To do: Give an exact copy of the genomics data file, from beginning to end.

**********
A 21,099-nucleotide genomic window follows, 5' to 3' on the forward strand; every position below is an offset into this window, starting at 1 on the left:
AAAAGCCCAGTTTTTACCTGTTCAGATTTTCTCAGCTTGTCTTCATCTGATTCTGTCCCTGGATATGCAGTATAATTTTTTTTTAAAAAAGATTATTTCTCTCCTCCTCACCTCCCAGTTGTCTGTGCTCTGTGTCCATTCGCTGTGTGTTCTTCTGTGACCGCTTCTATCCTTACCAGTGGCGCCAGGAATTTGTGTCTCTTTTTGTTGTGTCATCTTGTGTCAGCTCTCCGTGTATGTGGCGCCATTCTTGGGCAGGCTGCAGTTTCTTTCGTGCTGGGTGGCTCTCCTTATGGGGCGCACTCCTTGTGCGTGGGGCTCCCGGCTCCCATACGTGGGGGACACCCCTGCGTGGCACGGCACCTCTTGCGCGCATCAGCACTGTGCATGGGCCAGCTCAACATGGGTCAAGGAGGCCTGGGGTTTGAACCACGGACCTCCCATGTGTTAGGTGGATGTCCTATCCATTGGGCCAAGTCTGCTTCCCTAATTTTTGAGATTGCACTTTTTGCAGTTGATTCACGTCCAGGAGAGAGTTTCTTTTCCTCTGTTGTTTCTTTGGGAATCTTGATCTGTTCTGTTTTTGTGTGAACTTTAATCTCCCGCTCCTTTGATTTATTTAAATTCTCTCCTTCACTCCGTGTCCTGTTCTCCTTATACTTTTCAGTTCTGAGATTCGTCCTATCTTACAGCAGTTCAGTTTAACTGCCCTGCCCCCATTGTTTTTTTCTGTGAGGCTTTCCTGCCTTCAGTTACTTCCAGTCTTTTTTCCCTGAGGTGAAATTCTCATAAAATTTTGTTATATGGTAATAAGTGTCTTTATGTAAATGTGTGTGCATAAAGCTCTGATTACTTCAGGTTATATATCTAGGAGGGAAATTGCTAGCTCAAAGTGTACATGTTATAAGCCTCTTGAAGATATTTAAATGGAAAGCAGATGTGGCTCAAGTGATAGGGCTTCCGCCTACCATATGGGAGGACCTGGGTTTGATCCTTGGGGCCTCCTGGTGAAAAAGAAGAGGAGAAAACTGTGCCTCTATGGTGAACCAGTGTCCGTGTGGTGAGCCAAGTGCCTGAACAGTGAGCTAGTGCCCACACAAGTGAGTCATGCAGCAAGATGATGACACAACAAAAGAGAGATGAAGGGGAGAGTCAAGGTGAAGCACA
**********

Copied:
A 21,099-nucleotide genomic window follows, 5' to 3' on the forward strand; every position below is an offset into this window, starting at 1 on the left:
AAAAGCCCAGTTTTTACCTGTTCAGATTTTCTCAGCTTGTCTTCATCTGATTCTGTCCCTGGATATGCAGTATAATTTTTTTTTAAAAAAGATTATTTCTCTCCTCCTCACCTCCCAGTTGTCTGTGCTCTGTGTCCATTCGCTGTGTGTTCTTCTGTGACCGCTTCTATCCTTACCAGTGGCGCCAGGAATTTGTGTCTCTTTTTGTTGTGTCATCTTGTGTCAGCTCTCCGTGTATGTGGCGCCATTCTTGGGCAGGCTGCAGTTTCTTTCGTGCTGGGTGGCTCTCCTTATGGGGCGCACTCCTTGTGCGTGGGGCTCCCGGCTCCCATACGTGGGGGACACCCCTGCGTGGCACGGCACCTCTTGCGCGCATCAGCACTGTGCATGGGCCAGCTCAACATGGGTCAAGGAGGCCTGGGGTTTGAACCACGGACCTCCCATGTGTTAGGTGGATGTCCTATCCATTGGGCCAAGTCTGCTTCCCTAATTTTTGAGATTGCACTTTTTGCAGTTGATTCACGTCCAGGAGAGAGTTTCTTTTCCTCTGTTGTTTCTTTGGGAATCTTGATCTGTTCTGTTTTTGTGTGAACTTTAATCTCCCGCTCCTTTGATTTATTTAAATTCTCTCCTTCACTCCGTGTCCTGTTCTCCTTATACTTTTCAGTTCTGAGATTCGTCCTATCTTACAGCAGTTCAGTTTAACTGCCCTGCCCCCATTGTTTTTTTCTGTGAGGCTTTCCTGCCTTCAGTTACTTCCAGTCTTTTTTCCCTGAGGTGAAATTCTCATAAAATTTTGTTATATGGTAATAAGTGTCTTTATGTAAATGTGTGTGCATAAAGCTCTGATTACTTCAGGTTATATATCTAGGAGGGAAATTGCTAGCTCAAAGTGTACATGTTATAAGCCTCTTGAAGATATTTAAATGGAAAGCAGATGTGGCTCAAGTGATAGGGCTTCCGCCTACCATATGGGAGGACCTGGGTTTGATCCTTGGGGCCTCCTGGTGAAAAAGAAGAGGAGAAAACTGTGCCTCTATGGTGAACCAGTGTCCGTGTGGTGAGCCAAGTGCCTGAACAGTGAGCTAGTGCCCACACAAGTGAGTCATGCAGCAAGATGATGACACAACAAAAGAGAGATGAAGGGGAGAGTCAAGGTGAAGCACA